Just over a decade ago, a new financial opportunity appeared in the field of bioethics. Pharmaceutical and biotechnology companies were giving away money. Some companies had started making contributions to bioethics centers; others paid bioethicists to work as consultants and advisers; still others funded endowed chairs and branded awards.
Many bioethicists welcomed the money, arguing that it would support the good work being done by the field; others thought that it might present a conflict of interest, but one that was manageable as long as the source of the money was disclosed. My own reaction was slightly different. To me, the pharmaceutical industry was the serpent in the garden, and its head would need to be crushed.
It was at this point that I began to deliver what some people call my “sinners in the hands of an angry god” sermons. Apparently, I thought that if I just produced a sufficient number of articles and lectures condemning the pharmaceutical industry, the bioethicists who were eagerly accepting industry money would feel so ashamed that they would repent and sin no more. Unsurprisingly, things didn’t really work out that way. My altar calls never really got much of a response. Most of the congregation just sat quietly in their pews, waiting patiently for the benediction, while the sinners got more resolute in their sins.
Of course, there have been many occasions to reconsider the wisdom of my strategy. My sermons have prompted their share of angry condemnations, not to mention a handful of trolls who stalk me on the Internet, posting insults whenever I publish an article. (Some of the insults are actually pretty funny.) A piece I wrote for Mother Jones about a suicide in a pharmaceutical research study at the University of Minnesota has put me at odds with the administration and the general counsel’s office at my own university.
But I had never actually been threatened with legal action until this week, when I got a letter from a lawyer representing Glenn McGee, the former editor of the American Journal of Bioethics. Since December McGee has been working as “President for Ethics and Strategic Initiatives” for a Texas stem cell clinic called Celltex, whose questionable activities and those of its South Korean partner, RNL Bio, have been detailed in a series of recent articles in Nature. (You can see some of the articles here, here, and here.) The problem presented by a bioethics journal editor working full-time for a dubious stem-cell company has prompted a lot of spirited commentary in the field, and two weeks ago, I wrote about McGee’s relationship with Celltex and its controversial partner, RNL Bio, for Slate. That article prompted a demand for retraction by McGee, accompanied by the threat of legal action.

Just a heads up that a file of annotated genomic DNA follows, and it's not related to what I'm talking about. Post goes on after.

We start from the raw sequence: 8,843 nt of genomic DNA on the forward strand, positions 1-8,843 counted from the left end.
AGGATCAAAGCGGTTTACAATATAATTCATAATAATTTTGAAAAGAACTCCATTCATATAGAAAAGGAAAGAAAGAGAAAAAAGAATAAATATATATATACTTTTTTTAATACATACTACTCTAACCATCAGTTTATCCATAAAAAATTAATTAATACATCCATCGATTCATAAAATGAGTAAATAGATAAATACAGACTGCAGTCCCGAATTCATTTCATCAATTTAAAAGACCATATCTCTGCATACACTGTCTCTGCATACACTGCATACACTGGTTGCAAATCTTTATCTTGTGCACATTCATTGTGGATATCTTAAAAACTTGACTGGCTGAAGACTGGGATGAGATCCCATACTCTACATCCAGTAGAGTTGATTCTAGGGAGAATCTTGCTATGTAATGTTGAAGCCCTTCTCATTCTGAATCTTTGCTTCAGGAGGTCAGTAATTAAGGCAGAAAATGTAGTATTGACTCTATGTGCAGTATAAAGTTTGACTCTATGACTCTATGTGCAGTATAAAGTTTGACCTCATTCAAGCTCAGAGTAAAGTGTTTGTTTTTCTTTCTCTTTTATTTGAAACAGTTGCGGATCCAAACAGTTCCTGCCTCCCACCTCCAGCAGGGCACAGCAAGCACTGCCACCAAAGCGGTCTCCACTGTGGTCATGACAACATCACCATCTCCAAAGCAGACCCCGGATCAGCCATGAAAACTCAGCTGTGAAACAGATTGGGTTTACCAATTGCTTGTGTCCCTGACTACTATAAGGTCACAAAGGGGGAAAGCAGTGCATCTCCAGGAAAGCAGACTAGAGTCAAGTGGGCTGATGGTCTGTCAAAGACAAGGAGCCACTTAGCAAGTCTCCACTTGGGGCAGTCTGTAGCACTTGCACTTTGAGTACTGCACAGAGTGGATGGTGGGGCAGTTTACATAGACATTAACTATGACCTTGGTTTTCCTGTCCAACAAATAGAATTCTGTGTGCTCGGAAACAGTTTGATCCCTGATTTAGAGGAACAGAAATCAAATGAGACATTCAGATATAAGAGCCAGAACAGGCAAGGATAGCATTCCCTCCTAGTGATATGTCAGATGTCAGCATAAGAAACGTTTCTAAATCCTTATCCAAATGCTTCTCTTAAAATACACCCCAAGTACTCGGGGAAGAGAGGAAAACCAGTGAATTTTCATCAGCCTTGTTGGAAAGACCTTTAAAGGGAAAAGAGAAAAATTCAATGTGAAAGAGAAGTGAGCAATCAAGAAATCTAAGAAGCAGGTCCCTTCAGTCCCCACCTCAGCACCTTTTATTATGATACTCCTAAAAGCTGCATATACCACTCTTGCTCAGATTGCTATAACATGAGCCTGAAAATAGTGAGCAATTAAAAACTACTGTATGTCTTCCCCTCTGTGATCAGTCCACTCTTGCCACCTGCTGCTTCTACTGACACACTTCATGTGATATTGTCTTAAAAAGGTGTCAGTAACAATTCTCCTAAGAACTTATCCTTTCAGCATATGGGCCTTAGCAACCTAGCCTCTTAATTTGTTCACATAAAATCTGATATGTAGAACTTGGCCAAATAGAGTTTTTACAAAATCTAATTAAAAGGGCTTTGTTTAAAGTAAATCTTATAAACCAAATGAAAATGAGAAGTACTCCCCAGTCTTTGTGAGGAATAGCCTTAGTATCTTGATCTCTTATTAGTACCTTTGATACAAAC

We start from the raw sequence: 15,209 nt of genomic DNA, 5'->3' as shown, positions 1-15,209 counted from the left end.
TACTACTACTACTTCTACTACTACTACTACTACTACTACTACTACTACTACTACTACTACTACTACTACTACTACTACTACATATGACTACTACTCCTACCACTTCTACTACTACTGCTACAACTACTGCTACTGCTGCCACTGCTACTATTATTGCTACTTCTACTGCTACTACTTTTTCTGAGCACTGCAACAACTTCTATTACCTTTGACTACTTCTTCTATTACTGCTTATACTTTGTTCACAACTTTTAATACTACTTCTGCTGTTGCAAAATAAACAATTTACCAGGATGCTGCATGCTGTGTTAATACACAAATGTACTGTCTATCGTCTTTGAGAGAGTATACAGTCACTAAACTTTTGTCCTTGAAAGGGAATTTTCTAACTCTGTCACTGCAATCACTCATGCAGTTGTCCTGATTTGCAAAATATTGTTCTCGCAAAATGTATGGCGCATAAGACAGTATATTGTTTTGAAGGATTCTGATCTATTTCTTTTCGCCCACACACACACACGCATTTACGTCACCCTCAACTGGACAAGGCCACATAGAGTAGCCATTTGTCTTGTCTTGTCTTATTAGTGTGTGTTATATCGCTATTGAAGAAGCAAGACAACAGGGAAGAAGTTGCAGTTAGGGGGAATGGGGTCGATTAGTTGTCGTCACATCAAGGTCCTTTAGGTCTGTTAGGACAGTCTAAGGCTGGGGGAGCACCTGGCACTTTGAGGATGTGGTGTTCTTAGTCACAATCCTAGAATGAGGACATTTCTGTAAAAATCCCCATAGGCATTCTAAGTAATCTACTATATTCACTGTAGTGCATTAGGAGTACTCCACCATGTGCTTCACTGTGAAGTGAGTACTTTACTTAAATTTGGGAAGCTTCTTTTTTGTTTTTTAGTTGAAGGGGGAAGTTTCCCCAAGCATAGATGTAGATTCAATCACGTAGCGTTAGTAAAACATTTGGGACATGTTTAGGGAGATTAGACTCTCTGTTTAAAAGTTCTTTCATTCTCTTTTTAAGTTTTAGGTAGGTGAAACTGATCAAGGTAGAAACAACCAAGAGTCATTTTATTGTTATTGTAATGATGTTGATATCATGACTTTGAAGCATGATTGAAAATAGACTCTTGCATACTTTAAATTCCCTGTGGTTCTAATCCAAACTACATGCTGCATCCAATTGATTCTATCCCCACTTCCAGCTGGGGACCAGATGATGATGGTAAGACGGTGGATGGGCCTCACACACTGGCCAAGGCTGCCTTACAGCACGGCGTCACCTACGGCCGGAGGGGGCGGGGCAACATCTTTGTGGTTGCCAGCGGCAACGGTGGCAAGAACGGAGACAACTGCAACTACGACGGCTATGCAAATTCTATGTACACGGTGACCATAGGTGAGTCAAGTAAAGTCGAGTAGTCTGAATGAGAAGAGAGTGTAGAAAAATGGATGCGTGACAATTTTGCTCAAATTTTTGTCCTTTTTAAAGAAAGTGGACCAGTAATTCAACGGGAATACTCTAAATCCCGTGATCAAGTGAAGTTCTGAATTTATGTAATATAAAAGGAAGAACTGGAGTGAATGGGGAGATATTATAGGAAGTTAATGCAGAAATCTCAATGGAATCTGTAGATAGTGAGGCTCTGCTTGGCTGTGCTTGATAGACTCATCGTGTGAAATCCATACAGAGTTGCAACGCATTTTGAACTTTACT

To me, the threat seemed absurd, especially given the nature of McGee’s complaints. Of course, I offered to correct any factual errors in the piece; that would be only fair. And there did seem to be a couple of errors. But to my astonishment, the Slate editors took the threat very seriously, and decided to retract the article over my objections. (Slate editors will be making an appearance in my sermons now.) In any case, just as Slate was retracting my article, McGee was announcing his resignation from Celltex, presumably in response to the alarming articles in Nature detailing exactly what Celltex has been doing. (A key sentence in the Nature editorial: “The U.S. Food and Drug Administration (FDA) considers it to be a crime to inject unapproved adult stem cells into patients.”) As for my now-dead Slate article: well, I have sent a copy of McGee’s demands to Bill Heisel at Reporting on Health, as well as my responses to his allegations. Heisel has posted them here, along with his take on the whole affair. You can see for yourself whether it warranted a retraction. Personally, I am looking forward to a resurrection of the article, perhaps in another form.Return to Top